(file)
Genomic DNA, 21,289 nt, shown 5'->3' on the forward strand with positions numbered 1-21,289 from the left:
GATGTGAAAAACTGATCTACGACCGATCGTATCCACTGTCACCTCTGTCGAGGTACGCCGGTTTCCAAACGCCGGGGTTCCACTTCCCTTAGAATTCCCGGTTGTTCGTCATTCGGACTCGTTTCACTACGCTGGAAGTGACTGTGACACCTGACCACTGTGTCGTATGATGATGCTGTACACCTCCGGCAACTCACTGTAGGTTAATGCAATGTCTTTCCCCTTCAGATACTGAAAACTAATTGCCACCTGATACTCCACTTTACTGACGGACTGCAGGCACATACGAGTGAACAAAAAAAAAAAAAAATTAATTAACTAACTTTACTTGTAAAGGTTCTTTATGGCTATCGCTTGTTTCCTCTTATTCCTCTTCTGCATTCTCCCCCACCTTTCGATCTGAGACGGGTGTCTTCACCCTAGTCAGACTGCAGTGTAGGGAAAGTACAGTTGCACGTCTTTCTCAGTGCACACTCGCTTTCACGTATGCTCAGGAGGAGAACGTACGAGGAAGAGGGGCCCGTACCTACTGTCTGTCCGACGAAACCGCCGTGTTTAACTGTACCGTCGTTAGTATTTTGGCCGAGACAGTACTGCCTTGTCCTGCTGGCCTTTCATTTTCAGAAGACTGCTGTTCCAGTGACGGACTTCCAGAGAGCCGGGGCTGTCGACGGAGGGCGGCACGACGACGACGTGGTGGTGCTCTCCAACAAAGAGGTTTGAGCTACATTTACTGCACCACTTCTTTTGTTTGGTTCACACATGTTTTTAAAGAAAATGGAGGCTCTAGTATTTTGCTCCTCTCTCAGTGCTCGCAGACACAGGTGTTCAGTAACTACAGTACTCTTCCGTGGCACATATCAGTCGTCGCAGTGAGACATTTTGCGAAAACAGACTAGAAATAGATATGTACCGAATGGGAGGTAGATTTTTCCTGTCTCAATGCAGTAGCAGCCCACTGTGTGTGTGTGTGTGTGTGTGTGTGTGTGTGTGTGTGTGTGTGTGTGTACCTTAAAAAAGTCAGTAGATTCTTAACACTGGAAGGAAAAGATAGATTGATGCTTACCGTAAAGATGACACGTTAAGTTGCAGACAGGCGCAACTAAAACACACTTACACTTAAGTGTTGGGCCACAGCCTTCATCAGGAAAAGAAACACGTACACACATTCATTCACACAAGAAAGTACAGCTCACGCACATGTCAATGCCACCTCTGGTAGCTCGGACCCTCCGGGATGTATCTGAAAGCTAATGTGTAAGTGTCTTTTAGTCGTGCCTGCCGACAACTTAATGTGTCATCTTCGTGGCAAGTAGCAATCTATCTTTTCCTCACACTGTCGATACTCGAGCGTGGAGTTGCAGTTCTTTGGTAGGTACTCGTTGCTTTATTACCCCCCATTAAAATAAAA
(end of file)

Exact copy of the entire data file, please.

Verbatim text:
Genomic DNA, 21,289 nt, shown 5'->3' on the forward strand with positions numbered 1-21,289 from the left:
GATGTGAAAAACTGATCTACGACCGATCGTATCCACTGTCACCTCTGTCGAGGTACGCCGGTTTCCAAACGCCGGGGTTCCACTTCCCTTAGAATTCCCGGTTGTTCGTCATTCGGACTCGTTTCACTACGCTGGAAGTGACTGTGACACCTGACCACTGTGTCGTATGATGATGCTGTACACCTCCGGCAACTCACTGTAGGTTAATGCAATGTCTTTCCCCTTCAGATACTGAAAACTAATTGCCACCTGATACTCCACTTTACTGACGGACTGCAGGCACATACGAGTGAACAAAAAAAAAAAAAAATTAATTAACTAACTTTACTTGTAAAGGTTCTTTATGGCTATCGCTTGTTTCCTCTTATTCCTCTTCTGCATTCTCCCCCACCTTTCGATCTGAGACGGGTGTCTTCACCCTAGTCAGACTGCAGTGTAGGGAAAGTACAGTTGCACGTCTTTCTCAGTGCACACTCGCTTTCACGTATGCTCAGGAGGAGAACGTACGAGGAAGAGGGGCCCGTACCTACTGTCTGTCCGACGAAACCGCCGTGTTTAACTGTACCGTCGTTAGTATTTTGGCCGAGACAGTACTGCCTTGTCCTGCTGGCCTTTCATTTTCAGAAGACTGCTGTTCCAGTGACGGACTTCCAGAGAGCCGGGGCTGTCGACGGAGGGCGGCACGACGACGACGTGGTGGTGCTCTCCAACAAAGAGGTTTGAGCTACATTTACTGCACCACTTCTTTTGTTTGGTTCACACATGTTTTTAAAGAAAATGGAGGCTCTAGTATTTTGCTCCTCTCTCAGTGCTCGCAGACACAGGTGTTCAGTAACTACAGTACTCTTCCGTGGCACATATCAGTCGTCGCAGTGAGACATTTTGCGAAAACAGACTAGAAATAGATATGTACCGAATGGGAGGTAGATTTTTCCTGTCTCAATGCAGTAGCAGCCCACTGTGTGTGTGTGTGTGTGTGTGTGTGTGTGTGTGTGTGTGTGTGTGTGTACCTTAAAAAAGTCAGTAGATTCTTAACACTGGAAGGAAAAGATAGATTGATGCTTACCGTAAAGATGACACGTTAAGTTGCAGACAGGCGCAACTAAAACACACTTACACTTAAGTGTTGGGCCACAGCCTTCATCAGGAAAAGAAACACGTACACACATTCATTCACACAAGAAAGTACAGCTCACGCACATGTCAATGCCACCTCTGGTAGCTCGGACCCTCCGGGATGTATCTGAAAGCTAATGTGTAAGTGTCTTTTAGTCGTGCCTGCCGACAACTTAATGTGTCATCTTCGTGGCAAGTAGCAATCTATCTTTTCCTCACACTGTCGATACTCGAGCGTGGAGTTGCAGTTCTTTGGTAGGTACTCGTTGCTTTATTACCCCCCATTAAAATAAAA